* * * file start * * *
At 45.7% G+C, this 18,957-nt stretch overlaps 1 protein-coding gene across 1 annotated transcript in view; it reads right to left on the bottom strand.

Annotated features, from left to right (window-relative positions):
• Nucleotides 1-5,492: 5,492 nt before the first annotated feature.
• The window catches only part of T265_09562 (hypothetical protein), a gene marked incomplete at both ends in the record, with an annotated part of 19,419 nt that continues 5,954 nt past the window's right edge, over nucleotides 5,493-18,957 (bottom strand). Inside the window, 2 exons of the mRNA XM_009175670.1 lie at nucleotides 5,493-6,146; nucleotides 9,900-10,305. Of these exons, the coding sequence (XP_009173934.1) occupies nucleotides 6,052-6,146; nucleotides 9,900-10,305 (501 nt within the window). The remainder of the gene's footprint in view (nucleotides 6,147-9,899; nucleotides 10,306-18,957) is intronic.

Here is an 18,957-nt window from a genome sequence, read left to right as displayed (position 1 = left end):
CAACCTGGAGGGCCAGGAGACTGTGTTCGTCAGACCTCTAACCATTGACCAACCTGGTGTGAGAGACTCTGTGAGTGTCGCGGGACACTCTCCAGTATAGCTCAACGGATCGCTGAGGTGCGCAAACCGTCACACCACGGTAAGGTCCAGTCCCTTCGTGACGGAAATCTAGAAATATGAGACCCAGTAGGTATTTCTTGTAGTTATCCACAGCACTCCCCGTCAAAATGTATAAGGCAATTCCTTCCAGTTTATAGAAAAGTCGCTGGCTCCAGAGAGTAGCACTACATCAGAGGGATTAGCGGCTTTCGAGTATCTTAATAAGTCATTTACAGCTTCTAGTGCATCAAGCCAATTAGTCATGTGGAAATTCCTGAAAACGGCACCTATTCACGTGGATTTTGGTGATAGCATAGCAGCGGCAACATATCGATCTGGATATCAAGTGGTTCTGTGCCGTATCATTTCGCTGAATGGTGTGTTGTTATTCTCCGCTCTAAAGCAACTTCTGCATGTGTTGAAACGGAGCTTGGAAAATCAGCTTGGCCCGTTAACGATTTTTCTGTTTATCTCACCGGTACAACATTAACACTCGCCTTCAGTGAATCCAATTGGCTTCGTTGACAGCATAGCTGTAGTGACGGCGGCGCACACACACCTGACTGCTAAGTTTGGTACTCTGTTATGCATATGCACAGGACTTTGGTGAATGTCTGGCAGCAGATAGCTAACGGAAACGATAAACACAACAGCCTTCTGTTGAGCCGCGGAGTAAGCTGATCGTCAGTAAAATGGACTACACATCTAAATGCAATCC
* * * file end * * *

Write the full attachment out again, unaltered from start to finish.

At 45.7% G+C, this 18,957-nt stretch overlaps 1 protein-coding gene across 1 annotated transcript in view; it reads right to left on the bottom strand.

Annotated features, from left to right (window-relative positions):
• Nucleotides 1-5,492: 5,492 nt before the first annotated feature.
• The window catches only part of T265_09562 (hypothetical protein), a gene marked incomplete at both ends in the record, with an annotated part of 19,419 nt that continues 5,954 nt past the window's right edge, over nucleotides 5,493-18,957 (bottom strand). Inside the window, 2 exons of the mRNA XM_009175670.1 lie at nucleotides 5,493-6,146; nucleotides 9,900-10,305. Of these exons, the coding sequence (XP_009173934.1) occupies nucleotides 6,052-6,146; nucleotides 9,900-10,305 (501 nt within the window). The remainder of the gene's footprint in view (nucleotides 6,147-9,899; nucleotides 10,306-18,957) is intronic.

Here is an 18,957-nt window from a genome sequence, read left to right as displayed (position 1 = left end):
CAACCTGGAGGGCCAGGAGACTGTGTTCGTCAGACCTCTAACCATTGACCAACCTGGTGTGAGAGACTCTGTGAGTGTCGCGGGACACTCTCCAGTATAGCTCAACGGATCGCTGAGGTGCGCAAACCGTCACACCACGGTAAGGTCCAGTCCCTTCGTGACGGAAATCTAGAAATATGAGACCCAGTAGGTATTTCTTGTAGTTATCCACAGCACTCCCCGTCAAAATGTATAAGGCAATTCCTTCCAGTTTATAGAAAAGTCGCTGGCTCCAGAGAGTAGCACTACATCAGAGGGATTAGCGGCTTTCGAGTATCTTAATAAGTCATTTACAGCTTCTAGTGCATCAAGCCAATTAGTCATGTGGAAATTCCTGAAAACGGCACCTATTCACGTGGATTTTGGTGATAGCATAGCAGCGGCAACATATCGATCTGGATATCAAGTGGTTCTGTGCCGTATCATTTCGCTGAATGGTGTGTTGTTATTCTCCGCTCTAAAGCAACTTCTGCATGTGTTGAAACGGAGCTTGGAAAATCAGCTTGGCCCGTTAACGATTTTTCTGTTTATCTCACCGGTACAACATTAACACTCGCCTTCAGTGAATCCAATTGGCTTCGTTGACAGCATAGCTGTAGTGACGGCGGCGCACACACACCTGACTGCTAAGTTTGGTACTCTGTTATGCATATGCACAGGACTTTGGTGAATGTCTGGCAGCAGATAGCTAACGGAAACGATAAACACAACAGCCTTCTGTTGAGCCGCGGAGTAAGCTGATCGTCAGTAAAATGGACTACACATCTAAATGCAATCC